And don’t be tempted to rush into anything. If someone is trying to push you into acting quickly, it’s likely to be a scam. If you receive something that looks tempting, do your research thoroughly. And if you’re promised high or guaranteed returns, be cautious. No investment is guaranteed, but cryptocurrency investments can be more volatile than most.

Suspicious emails 

About suspicious emails
Emails designed to steal your details can look like they come from a genuine company, such as your bank or building society, HM Revenue & Customs or a service such as TV Licencing, PayPal, eBay, Amazon or iTunes. Instead of being genuine, they're often unexpected and encourage you to enter or update your personal or security information so it can be accessed fraudulently. There’s often a time limit and they give you a link to click.
How you can spot and report a suspicious email

Look out for emails from people or companies you don’t know or were not expecting. They sometimes have spelling mistakes and are often not personalised to you. Click on the email address of the sender to check if it looks legitimate. Most legitimate companies will include some personal reference, such as part of a postcode or your account number. Be particularly wary if you've been given new payment details to use. And if it looks suspicious and you’re being asked for confidential information, don’t click any links or open attachments.

Links can often take you to a fake webpage asking you to update or confirm your details or security information. Clicking the link might even trigger the download of a virus onto your device and an attachment can do the same.

Remember - we'll never send you an email asking you to enter your details or linking you directly to our online banking.

Don’t acknowledge or reply to the email. Report it by attaching the email, this will give us more information about the fraudster, and sending it to and to the NCSC at If attaching is not possible, then forwarding is fine.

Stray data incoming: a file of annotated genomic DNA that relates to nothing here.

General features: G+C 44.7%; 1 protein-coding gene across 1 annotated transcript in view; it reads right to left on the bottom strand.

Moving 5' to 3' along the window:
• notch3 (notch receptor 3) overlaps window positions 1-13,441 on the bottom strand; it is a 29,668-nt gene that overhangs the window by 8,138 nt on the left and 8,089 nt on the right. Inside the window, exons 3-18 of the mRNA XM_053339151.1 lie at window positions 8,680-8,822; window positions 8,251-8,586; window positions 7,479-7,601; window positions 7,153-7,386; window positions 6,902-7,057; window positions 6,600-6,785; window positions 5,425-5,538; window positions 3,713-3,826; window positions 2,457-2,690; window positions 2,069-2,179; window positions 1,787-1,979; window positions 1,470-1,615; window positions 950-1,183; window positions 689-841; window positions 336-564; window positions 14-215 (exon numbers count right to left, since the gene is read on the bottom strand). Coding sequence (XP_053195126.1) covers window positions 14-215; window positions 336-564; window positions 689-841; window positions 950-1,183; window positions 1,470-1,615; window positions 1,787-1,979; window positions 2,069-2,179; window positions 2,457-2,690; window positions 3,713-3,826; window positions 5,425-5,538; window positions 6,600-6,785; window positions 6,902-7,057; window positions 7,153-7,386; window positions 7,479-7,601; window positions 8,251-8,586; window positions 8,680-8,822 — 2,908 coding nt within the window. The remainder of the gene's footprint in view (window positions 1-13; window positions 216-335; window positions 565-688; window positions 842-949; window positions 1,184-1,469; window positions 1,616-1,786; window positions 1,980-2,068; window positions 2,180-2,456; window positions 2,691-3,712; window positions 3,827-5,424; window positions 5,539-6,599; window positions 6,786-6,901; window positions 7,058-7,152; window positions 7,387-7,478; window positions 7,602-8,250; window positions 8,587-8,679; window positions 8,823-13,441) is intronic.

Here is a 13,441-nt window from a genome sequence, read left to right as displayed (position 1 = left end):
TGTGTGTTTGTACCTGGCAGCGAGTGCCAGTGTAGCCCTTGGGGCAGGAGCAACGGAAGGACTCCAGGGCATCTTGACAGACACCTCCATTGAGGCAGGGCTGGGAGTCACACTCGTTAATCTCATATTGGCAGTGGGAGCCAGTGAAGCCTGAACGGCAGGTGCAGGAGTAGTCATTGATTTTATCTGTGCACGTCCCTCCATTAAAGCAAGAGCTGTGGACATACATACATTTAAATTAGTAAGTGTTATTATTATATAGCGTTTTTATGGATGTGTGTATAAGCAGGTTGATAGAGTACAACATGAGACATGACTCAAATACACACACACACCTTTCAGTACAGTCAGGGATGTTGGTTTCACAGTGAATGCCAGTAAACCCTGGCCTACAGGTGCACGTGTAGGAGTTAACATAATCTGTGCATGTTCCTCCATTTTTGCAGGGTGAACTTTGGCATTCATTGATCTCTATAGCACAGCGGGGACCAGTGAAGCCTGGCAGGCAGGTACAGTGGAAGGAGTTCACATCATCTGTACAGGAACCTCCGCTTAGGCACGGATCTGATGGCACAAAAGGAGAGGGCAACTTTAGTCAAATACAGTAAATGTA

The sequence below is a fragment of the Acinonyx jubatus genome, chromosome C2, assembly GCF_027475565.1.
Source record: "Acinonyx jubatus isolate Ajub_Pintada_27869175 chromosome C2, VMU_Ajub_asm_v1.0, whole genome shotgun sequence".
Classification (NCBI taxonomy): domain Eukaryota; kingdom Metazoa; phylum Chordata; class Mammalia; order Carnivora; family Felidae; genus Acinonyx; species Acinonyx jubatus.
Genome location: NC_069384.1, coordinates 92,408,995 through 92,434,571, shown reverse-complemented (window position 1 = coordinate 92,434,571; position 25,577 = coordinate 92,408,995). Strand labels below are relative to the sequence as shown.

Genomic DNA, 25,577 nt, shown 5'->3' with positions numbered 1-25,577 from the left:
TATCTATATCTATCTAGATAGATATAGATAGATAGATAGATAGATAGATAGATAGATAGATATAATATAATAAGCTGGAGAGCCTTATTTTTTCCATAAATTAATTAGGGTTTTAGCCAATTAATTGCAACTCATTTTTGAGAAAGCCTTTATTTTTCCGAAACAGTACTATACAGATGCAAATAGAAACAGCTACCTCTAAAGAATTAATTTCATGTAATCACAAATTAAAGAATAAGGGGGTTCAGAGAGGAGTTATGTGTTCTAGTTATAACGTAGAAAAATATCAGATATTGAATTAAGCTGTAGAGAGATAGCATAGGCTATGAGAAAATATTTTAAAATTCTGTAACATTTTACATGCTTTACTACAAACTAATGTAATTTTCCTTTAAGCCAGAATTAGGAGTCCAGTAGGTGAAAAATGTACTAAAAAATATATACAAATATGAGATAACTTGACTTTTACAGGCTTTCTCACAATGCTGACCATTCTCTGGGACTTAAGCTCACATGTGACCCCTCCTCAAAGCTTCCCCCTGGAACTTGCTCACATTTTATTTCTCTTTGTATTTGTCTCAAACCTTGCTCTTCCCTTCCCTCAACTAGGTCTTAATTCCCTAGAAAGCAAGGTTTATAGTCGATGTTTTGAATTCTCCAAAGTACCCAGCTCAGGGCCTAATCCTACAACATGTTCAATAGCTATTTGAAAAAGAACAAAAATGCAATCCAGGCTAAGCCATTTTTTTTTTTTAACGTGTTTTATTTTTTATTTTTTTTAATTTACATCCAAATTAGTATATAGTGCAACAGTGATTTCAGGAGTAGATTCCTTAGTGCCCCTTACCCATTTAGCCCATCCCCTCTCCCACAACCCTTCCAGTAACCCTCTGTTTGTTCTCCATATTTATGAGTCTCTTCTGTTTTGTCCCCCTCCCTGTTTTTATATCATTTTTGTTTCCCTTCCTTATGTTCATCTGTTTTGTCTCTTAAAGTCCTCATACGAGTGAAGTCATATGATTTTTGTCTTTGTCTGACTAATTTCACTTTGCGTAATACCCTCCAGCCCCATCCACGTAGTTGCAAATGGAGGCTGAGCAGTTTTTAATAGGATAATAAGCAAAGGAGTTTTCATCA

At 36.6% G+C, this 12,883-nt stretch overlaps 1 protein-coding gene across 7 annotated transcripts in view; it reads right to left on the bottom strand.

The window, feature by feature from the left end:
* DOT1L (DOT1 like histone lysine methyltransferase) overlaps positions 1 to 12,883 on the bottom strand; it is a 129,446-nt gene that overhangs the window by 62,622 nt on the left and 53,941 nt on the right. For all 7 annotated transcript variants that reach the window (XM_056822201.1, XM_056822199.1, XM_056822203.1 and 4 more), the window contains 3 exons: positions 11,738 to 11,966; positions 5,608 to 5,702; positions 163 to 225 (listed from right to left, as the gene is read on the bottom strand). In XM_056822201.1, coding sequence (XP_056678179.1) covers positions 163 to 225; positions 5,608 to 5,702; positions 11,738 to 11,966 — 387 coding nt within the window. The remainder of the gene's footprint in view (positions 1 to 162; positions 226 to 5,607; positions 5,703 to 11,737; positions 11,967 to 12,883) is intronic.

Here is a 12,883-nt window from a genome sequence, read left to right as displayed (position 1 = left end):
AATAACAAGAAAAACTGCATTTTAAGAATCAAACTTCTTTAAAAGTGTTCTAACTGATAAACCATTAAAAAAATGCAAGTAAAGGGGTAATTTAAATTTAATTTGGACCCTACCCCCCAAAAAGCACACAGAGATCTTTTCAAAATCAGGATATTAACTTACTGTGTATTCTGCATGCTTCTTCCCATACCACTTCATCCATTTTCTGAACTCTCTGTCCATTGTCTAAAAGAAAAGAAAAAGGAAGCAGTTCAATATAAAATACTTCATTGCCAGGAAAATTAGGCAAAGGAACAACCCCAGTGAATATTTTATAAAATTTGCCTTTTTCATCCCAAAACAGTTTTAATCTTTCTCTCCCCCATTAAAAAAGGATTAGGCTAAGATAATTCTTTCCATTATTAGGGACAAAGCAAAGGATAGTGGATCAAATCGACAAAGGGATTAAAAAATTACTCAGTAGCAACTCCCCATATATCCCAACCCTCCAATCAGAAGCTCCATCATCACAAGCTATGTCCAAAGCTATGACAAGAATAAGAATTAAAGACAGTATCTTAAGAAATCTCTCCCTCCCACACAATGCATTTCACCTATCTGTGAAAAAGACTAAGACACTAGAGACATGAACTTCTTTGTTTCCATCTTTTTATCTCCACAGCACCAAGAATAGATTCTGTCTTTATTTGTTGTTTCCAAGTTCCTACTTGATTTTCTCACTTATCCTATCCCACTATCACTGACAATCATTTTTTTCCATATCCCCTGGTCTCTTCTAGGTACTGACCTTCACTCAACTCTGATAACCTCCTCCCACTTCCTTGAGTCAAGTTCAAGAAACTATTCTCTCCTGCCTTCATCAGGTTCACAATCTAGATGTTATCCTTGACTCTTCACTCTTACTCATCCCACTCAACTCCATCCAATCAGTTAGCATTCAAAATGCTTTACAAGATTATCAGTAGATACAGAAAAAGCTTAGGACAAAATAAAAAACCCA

How you attach an email depends on the programme you use. If you want to double check, you can find some instructions here:

Remote access scams 

About remote access scams

Someone accesses your computer or mobile phone using software they’ve persuaded you to install.

Be wary of anyone who calls you telling you they need to ‘fix a problem’ with your computer. They might claim to be from your broadband provider for example, and tell you they need to correct an issue with the router. The only way they can do this is by gaining access to your computer.

They might even offer to pay you for doing it, then claim they’ve overpaid you and ask you to log in to your online banking to return the money. Before you know it they have your bank details.

How you can protect yourself against remote access scams

Don’t allow a third party remote access to your computer or mobile phone and never log in to your accounts while you’re on the phone to someone else.

Don’t share your security details with anyone – even if you have a joint account, your login information should be unique.

Never agree to anything hastily – if you’re in any doubt, say you need time to think and end the call.

Online dating and social media scams

About online dating and social media scams